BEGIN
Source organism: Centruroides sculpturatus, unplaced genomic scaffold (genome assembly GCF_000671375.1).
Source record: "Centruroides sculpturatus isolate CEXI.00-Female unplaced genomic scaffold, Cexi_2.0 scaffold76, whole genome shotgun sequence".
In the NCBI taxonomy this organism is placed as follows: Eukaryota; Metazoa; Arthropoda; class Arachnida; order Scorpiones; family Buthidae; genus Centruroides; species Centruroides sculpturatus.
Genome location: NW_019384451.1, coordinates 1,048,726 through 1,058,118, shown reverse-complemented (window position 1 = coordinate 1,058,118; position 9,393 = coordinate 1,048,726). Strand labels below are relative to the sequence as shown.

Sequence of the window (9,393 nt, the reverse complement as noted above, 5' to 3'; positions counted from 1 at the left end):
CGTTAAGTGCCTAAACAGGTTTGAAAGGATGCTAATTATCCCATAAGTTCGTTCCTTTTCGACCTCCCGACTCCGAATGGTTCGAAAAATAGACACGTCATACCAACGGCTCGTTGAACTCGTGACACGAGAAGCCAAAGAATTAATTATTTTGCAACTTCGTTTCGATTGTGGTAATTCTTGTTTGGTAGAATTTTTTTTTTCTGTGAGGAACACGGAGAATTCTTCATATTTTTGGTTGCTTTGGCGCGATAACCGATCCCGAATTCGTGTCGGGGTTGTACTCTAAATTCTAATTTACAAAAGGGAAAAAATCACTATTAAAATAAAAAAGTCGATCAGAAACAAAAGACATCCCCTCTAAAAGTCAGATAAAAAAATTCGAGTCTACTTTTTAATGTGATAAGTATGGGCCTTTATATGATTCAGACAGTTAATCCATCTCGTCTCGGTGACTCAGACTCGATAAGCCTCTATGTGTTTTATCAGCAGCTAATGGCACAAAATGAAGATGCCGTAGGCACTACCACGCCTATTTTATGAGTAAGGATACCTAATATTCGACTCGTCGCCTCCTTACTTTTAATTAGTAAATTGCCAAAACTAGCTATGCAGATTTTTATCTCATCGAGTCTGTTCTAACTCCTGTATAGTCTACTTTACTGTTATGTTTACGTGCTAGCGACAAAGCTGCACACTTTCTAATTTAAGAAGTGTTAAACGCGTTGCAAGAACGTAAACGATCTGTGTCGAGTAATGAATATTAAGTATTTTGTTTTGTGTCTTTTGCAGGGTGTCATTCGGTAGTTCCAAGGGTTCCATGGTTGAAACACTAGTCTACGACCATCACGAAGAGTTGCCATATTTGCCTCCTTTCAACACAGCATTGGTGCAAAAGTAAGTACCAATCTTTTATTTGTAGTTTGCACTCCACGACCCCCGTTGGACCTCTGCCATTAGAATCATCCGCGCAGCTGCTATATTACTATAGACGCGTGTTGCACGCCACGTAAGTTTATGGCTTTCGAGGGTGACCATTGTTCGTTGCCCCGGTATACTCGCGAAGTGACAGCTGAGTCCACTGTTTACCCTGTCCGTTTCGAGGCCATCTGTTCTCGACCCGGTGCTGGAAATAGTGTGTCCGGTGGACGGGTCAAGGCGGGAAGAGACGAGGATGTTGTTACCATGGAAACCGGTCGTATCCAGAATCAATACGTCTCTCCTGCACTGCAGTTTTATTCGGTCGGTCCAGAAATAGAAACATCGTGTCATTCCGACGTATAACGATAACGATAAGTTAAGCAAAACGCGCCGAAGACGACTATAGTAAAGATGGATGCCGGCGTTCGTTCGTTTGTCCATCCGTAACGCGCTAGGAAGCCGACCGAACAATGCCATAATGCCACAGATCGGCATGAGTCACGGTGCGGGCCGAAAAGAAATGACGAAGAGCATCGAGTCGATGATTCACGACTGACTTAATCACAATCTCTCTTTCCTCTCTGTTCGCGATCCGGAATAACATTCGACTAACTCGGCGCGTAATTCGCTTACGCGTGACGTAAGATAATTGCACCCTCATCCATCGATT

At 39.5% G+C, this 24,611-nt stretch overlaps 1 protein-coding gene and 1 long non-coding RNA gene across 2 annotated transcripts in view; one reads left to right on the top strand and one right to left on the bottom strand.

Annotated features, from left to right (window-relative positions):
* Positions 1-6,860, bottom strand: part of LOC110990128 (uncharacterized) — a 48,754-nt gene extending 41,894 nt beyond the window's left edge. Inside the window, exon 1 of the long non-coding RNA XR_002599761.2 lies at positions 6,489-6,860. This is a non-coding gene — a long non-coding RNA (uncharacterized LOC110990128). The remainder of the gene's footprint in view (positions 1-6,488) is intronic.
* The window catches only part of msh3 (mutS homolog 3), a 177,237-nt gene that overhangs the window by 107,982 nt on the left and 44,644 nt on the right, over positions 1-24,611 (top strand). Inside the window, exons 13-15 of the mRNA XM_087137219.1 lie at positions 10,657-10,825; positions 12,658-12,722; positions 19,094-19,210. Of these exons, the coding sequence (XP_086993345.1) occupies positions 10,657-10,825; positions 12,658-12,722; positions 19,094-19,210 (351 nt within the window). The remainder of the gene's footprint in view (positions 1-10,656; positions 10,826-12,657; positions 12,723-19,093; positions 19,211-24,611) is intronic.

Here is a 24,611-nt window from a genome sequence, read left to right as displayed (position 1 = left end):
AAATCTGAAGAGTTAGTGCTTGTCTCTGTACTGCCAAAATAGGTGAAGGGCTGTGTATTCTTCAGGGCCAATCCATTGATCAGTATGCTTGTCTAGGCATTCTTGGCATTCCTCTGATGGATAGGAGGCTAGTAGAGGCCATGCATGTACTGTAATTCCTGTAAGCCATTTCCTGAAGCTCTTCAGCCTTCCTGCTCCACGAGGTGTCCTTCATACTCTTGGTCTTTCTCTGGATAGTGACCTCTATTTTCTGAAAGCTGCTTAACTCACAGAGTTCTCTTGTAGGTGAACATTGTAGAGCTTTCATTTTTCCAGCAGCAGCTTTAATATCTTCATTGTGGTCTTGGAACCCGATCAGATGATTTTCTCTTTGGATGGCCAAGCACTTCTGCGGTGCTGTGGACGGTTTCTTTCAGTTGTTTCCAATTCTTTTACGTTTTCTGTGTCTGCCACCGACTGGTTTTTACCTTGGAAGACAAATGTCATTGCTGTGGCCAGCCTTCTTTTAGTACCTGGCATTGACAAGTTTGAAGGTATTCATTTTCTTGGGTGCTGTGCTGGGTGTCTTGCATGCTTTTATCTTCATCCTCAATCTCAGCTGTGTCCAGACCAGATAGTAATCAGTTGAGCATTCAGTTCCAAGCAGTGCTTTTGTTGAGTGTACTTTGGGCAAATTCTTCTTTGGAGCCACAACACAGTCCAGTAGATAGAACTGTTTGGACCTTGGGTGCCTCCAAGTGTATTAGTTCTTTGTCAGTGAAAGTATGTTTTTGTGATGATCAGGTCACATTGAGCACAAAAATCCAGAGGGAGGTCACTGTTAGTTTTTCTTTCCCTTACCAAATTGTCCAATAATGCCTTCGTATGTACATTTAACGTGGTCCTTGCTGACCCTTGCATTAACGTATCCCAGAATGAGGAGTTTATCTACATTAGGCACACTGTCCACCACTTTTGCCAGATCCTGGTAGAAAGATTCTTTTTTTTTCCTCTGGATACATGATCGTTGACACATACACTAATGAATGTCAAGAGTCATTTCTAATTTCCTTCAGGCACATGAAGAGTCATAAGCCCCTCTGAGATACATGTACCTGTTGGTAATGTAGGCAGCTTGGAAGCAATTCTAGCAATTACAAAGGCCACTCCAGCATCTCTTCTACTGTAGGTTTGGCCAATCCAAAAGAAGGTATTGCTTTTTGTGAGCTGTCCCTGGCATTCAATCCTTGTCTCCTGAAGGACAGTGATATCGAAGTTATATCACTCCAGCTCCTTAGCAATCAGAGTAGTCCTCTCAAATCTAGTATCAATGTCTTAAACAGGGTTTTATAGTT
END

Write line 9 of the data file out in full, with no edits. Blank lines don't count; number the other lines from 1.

* Positions 1-6,860, bottom strand: part of LOC110990128 (uncharacterized) — a 48,754-nt gene extending 41,894 nt beyond the window's left edge. Inside the window, exon 1 of the long non-coding RNA XR_002599761.2 lies at positions 6,489-6,860. This is a non-coding gene — a long non-coding RNA (uncharacterized LOC110990128). The remainder of the gene's footprint in view (positions 1-6,488) is intronic.